Grizzlies sign Darius Miles, screw up rival’s plans
December 14th, 2008
Grizzlies sign Darius Miles
Free agent forward Darius Miles arrived in Memphis early Saturday morning and signed a nonguaranteed contract with the Grizzlies following a physical examination.
I’m hungry. Anybody in the position I’m in, and has been through what I’ve been through the past two years, if he’s not hungry he shouldn’t waste anybody’s time,” Miles said. “I’m hungry. I ain’t quitting. I feel like I can still do this. I wouldn’t even waste the Grizzlies’ time if I felt like my career was over.”
“We got very good reports from Boston that he was really getting close to what he used to be,” Griz coach Marc Iavaroni said.
“We’re taking a shot to see if he’s a guy who can resurrect his career and help us,” Griz general manager Chris Wallace said. “We need to find more veterans not just so much for leadership but for production on the court. We need guys who have been there a little bit.”
Everyone’s saying the right things, at least. And the Grizzlies do indeed need veterans, as well as just more talent. But the cynical side of me thinks they might have an ulterior motive.
The point of that whole draft day deal with Minnesota was not just to trade up to get O.J. Mayo, but also to create some cap space. With the contracts of Antoine Walker and G-Buck not guaranteed past this season, Memphis took on the extra year of Marko Jaric’s salary in order to open up $6 million in cap space next summer, a saving afforded by moving the salaries of Mike Miller and Brian Cardinal for the two aforementioned unguaranteed deals. Mike Miller isn’t the kind of player you gift away, but when doing so gets you a valuable trade-up and $6 million more in your already-decent cap room, it can be worth it. Memphis, along with Oklahoma City, will now have oodles of cap room to work with next summer, and even if free agents aren’t big on the idea of signing there, Memphis will at least be able to pursue whoever they want.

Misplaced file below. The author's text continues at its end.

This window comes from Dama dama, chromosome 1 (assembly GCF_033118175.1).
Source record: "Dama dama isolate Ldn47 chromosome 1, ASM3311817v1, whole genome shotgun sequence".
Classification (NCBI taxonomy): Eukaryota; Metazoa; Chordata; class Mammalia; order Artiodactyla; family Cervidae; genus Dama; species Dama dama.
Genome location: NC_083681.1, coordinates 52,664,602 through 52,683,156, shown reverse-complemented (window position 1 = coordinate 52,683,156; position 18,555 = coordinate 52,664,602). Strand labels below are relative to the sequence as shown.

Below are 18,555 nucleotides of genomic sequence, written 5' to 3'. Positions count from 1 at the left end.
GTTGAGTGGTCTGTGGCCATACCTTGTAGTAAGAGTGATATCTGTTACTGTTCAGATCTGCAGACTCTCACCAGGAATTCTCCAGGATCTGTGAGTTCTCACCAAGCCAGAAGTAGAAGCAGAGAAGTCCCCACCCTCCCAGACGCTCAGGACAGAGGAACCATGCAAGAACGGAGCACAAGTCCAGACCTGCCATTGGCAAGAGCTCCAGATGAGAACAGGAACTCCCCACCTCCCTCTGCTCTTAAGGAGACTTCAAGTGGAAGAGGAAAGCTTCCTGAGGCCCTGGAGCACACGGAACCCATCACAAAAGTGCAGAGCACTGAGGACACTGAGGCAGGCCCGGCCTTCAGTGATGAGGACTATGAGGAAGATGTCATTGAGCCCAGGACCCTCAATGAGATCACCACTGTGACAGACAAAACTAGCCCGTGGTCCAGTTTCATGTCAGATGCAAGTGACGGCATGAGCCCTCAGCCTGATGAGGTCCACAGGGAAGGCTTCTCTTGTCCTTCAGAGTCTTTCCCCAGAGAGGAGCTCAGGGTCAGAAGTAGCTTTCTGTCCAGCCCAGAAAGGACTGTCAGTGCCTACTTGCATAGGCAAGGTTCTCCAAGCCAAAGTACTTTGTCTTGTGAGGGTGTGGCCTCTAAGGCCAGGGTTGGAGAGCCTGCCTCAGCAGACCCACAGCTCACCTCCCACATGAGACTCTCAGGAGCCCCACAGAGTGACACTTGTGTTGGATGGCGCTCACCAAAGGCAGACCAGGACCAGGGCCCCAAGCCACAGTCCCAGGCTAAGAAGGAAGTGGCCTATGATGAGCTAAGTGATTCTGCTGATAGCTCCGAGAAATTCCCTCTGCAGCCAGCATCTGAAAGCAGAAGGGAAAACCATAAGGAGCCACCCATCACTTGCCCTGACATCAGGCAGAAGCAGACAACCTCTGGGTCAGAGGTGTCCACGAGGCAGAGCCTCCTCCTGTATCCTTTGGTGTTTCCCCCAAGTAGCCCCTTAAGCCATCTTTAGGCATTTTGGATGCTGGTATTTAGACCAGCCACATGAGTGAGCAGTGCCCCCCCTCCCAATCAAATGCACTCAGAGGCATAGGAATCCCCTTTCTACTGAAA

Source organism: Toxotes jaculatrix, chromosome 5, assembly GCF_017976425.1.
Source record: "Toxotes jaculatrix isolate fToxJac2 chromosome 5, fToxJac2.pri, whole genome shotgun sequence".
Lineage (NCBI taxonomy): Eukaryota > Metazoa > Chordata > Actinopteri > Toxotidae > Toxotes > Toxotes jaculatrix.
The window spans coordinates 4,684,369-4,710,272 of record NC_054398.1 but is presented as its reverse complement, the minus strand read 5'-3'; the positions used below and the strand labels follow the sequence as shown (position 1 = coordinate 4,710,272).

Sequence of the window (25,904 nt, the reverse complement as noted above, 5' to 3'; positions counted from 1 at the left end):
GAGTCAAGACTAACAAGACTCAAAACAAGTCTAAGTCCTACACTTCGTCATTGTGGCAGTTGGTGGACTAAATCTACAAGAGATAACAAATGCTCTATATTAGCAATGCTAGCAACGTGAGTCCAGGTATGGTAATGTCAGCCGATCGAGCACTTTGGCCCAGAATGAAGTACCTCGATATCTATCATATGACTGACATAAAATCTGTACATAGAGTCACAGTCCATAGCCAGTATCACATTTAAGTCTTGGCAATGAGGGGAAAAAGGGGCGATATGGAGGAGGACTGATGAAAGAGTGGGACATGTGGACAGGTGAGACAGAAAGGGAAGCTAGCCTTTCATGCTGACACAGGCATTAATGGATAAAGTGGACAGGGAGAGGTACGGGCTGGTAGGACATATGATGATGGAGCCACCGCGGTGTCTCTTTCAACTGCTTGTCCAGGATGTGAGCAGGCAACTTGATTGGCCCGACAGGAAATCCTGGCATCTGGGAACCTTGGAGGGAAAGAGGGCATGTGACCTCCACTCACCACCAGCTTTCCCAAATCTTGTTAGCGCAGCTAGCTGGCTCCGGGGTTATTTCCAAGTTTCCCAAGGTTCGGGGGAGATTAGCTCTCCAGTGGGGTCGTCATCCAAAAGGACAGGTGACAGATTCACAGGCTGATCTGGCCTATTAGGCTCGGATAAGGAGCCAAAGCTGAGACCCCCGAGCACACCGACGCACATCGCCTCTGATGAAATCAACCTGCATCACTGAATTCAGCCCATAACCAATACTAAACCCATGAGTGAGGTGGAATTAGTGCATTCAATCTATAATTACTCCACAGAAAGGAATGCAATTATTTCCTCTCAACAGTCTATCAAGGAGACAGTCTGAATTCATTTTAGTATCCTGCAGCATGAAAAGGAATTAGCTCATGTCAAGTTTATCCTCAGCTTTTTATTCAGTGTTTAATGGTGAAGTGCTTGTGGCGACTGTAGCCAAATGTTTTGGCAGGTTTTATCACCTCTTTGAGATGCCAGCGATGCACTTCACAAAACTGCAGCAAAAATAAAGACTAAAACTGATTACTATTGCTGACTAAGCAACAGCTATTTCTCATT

The thing is, though, that Portland also figures to have cap room. Quite a bit of it, in fact. Even after Martell Webster’s extension, it only takes the renouncements of insignificant players such as Ike Diogu, Channing Frye and Raef LaFrentz, plus the waivings of decent backups Steve Blake and Travis Outlaw (note: they’re decent backups in an ideal world, if not currently), and Portland suddenly has 8 figures of cap room. General Manager Kevin Pritchard has spoken about how he’s trying to trade LaFrentz’s salary, which would scupper any cap room chances, but Outlaw and Blake signed deals with unguaranteed final seasons for this very reason: Portland has 2009 cap room aspirations, and always has.
Those cap room aspirations will be roundly screwed, though, if Darius Miles plays ten games with somebody else. If this happens, Miles’s significant salary ($9 million each of the next two seasons) is put back on Portland’s books, after it had initially been taken off due to Miles’s medical retirement. However, playing ten games invalidates that medical retirement, and the salary would be on Portland’s cap figure once again, making cap space an almost impossible (and unworthwhile) aim.
Since they traded Javaris Crittenton to Washington, the Grizzlies have only 13 players under contract, and Hamed Haddadi is in the D-League. This leaves Antoine Walker on the active list, despite him having not played a minute all year, being out of shape (for a change) and being out of the team’s plans. Therefore, the Grizzlies can easily leave Miles on the active list even for the ten games of his drug-related suspension. After that, he just needs ten games as a tenth man, and suddenly Memphis loses one of its few competitors in next year’s free agency market. All for the $500,000-or-so cost of having Darius Miles around for six months.
And that’s just a bargain.
Of course, maybe I’m being overly cynical. It’s happened before, many a time. Maybe they have only the best of intentions, and really think that Miles will provide a lot both on and off the court for them. But somehow I doubt it. Perhaps they should just admit it.
I am continuously intrigued by the esoterica and minutiae of all the aspects of building a basketball team. I want to understand how to build the best basketball teams possible. No, I don’t know why, either.
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